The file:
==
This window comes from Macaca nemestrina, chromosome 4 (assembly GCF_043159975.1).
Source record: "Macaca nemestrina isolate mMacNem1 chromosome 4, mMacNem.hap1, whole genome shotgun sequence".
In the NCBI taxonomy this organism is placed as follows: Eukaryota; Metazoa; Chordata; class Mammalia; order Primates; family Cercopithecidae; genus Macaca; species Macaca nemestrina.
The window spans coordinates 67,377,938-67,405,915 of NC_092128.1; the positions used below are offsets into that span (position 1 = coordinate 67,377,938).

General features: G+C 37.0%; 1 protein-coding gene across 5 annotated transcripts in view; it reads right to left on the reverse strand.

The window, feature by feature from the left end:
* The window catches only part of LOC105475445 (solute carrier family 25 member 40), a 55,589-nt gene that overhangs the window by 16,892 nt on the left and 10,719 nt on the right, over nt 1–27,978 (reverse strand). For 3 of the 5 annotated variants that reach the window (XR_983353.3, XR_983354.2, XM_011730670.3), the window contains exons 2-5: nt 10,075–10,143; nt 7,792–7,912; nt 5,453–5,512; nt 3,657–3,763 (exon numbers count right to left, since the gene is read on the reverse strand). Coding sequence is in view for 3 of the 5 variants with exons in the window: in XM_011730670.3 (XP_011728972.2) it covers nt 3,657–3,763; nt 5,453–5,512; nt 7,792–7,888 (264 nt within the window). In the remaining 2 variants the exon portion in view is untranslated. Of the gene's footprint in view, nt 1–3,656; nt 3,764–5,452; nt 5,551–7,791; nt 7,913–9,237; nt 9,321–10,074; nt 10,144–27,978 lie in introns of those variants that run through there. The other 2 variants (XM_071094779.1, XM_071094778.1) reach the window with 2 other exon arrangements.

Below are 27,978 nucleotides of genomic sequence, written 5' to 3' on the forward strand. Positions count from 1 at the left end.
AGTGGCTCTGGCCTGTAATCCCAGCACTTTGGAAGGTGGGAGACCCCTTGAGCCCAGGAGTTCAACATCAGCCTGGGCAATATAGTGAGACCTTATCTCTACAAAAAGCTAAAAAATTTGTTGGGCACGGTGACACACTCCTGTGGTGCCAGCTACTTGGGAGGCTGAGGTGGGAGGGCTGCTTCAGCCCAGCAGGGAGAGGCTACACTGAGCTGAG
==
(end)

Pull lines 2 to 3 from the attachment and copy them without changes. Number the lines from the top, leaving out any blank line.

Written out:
Source record: "Macaca nemestrina isolate mMacNem1 chromosome 4, mMacNem.hap1, whole genome shotgun sequence".
In the NCBI taxonomy this organism is placed as follows: Eukaryota; Metazoa; Chordata; class Mammalia; order Primates; family Cercopithecidae; genus Macaca; species Macaca nemestrina.